Learning about the factors involved in depression, and the different types of depressive disorders will help you to have an educated conversation with your doctor about your condition. This article is from the National Institute for Mental Health website, and has been lightly edited for clarity and flow.
When a person has depression, it interferes with daily life and normal functioning. It can be painful, both for the person with depression and for those who care about him or her. Doctors call this condition "depressive disorder," or "clinical depression." Depression is a real illness. It is not a sign of a person's weakness or a character flaw. You can't "snap out of" clinical depression, and most people who experience depression need treatment to get better.
Many factors can play a role in depression, including genetics, brain biology and chemistry, and life events such as trauma, loss of a loved one, a difficult relationship, an early childhood experience, or any stressful situation.
Depression can happen at any age, but often begins in the teens or early 20s or 30s. Most chronic mood and anxiety disorders in adults begin as high levels of anxiety in children. In fact, high levels of anxiety as a child could mean a higher risk of depression as an adult. Depression can co-occur with other serious medical illnesses such as diabetes, cancer, heart disease, and Parkinson's disease. Depression can make these conditions worse, and vice versa. Sometimes medications taken for these illnesses may cause side effects that contribute to depression. A doctor experienced in treating these complicated illnesses can help work out the best treatment strategy.
There are several types of depressive disorders.
Major depression interferes with the ability to work, sleep, study, eat, and enjoy life. The good news is that major depression doesn't usually last forever. Some people experience only one period of major depression during their lives, but it usually occurs in several episodes.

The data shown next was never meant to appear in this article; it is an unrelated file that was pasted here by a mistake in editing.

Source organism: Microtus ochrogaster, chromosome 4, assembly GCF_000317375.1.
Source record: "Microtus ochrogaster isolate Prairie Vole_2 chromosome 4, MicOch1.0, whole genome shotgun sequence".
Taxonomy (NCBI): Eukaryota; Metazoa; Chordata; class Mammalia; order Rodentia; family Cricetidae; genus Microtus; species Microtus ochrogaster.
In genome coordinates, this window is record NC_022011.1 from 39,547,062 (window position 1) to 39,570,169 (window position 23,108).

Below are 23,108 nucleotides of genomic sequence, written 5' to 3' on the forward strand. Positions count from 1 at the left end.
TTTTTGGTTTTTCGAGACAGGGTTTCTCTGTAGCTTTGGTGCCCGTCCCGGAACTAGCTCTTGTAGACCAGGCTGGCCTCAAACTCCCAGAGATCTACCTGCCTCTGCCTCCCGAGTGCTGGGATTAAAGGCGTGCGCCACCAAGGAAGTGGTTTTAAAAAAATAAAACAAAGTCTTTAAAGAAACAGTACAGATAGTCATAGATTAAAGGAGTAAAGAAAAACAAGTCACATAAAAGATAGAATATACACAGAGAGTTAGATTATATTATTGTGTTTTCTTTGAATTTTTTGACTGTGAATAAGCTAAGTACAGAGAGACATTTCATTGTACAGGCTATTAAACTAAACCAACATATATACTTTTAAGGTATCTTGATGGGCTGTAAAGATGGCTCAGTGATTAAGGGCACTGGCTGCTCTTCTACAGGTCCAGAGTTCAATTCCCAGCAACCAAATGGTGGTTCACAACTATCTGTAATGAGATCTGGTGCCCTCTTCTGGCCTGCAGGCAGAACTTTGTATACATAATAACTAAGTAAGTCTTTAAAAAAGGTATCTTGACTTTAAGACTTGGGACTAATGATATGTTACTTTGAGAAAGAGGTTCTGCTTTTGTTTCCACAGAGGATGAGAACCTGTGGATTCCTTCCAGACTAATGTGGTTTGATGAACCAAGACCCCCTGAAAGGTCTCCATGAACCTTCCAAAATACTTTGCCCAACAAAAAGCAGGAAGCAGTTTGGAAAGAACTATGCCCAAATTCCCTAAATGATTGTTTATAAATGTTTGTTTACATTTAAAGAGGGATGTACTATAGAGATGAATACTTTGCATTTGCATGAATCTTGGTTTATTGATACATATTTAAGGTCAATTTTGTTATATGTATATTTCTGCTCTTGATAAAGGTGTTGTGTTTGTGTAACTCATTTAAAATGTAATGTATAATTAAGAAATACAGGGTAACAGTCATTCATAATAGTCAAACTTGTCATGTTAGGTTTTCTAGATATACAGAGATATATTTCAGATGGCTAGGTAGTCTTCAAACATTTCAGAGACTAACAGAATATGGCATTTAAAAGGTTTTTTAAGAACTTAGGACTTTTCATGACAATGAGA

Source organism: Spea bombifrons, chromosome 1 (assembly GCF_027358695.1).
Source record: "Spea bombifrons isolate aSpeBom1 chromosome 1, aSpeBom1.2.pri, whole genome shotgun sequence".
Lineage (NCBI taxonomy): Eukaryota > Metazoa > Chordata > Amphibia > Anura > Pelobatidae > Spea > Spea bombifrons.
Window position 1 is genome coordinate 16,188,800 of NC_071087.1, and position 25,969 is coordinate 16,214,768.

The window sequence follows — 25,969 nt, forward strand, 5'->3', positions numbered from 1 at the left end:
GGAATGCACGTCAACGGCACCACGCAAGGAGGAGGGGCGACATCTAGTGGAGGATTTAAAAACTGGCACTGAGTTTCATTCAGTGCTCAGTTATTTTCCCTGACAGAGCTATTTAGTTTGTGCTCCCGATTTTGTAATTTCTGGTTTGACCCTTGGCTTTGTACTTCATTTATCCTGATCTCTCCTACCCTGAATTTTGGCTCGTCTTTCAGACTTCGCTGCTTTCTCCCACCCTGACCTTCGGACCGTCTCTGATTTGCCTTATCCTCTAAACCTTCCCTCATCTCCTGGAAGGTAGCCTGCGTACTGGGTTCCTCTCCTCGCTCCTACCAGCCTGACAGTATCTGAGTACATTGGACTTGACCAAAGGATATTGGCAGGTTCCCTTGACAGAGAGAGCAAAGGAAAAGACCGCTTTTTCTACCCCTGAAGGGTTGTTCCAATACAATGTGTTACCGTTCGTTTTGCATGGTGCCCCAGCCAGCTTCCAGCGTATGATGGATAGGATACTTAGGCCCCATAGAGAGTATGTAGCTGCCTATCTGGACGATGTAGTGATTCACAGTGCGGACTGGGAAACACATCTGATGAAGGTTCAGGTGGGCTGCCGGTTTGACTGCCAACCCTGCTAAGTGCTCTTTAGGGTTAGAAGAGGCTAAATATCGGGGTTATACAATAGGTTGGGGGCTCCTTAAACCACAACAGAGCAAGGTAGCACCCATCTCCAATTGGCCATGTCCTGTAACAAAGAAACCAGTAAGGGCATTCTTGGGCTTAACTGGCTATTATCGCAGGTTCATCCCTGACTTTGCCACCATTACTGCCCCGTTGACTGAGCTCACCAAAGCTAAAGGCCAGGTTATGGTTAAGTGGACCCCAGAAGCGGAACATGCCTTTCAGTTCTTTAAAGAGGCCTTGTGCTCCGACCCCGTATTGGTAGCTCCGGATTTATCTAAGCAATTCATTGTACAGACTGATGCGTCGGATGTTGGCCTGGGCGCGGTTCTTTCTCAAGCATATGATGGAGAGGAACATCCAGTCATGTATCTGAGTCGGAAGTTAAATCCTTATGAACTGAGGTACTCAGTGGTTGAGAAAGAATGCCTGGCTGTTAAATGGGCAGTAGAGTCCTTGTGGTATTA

Persistent depressive disorder is a depressed mood that lasts for at least two years. A person might be diagnosed with this disorder after experiencing episodes of major depression, along with periods of less severe symptoms, as long as the symptoms have lasted for at least two years.
Psychotic depression occurs when a person has severe depression plus some form of psychosis. Examples might be: disturbing false beliefs, a break with reality (delusions), or hearing/seeing upsetting things that others can't hear or see (hallucinations).
Postpartum depression is much more serious than the typical "baby blues" that many new mothers go through. For about 10 to 15 percent of women, the hormonal and physical changes of having a child, combined with the new responsibility of caring for a newborn, can be overwhelming and lead to depression. This condition should be taken seriously, for the health of both mother and child.
Seasonal affective disorder (SAD) refers to depression that sets in during the winter months, when there is less natural sunlight. This depression generally lifts during spring and summer. Light therapy sometimes helps to treat SAD, but close to half of people with SAD do not get better with light therapy alone. Antidepressant medication and talk therapy can also reduce SAD symptoms, either along with or instead of light therapy.
Bipolar disorder is different from depression. The reason it is included in this list is because someone with bipolar disorder experiences episodes of extremely low mood, or depression. However, bipolar disorder also causes extremely high moods, called "mania." "Getting evaluated by an appropriate professional is especially important if you think your depression might be part of a Bipolar Disorder," says Dr. Jon Betlinski, a psychiatrist at Oregon Health & Science University and one of the authors of this article.
Depression, even the most severe cases, can be treated. The earlier treatment begins, the more effective it is. Most adults see an improvement in their symptoms when treated with antidepressant drugs, talk therapy (psychotherapy), or a combination. Other tips that may help you or a loved one during treatment for depression: try to be active and exercise, set realistic goals for yourself, try to spend time with other people, and confide in a trusted friend or relative. Try to let others help you. Often during treatment for depression, sleep and appetite will begin to improve before your mood lifts.
If you have depression, you may feel exhausted, helpless, and hopeless. It may be extremely difficult to take any action to help yourself. But you are not alone. Expect your mood to improve gradually, not immediately. With time and treatment, the depression will lift.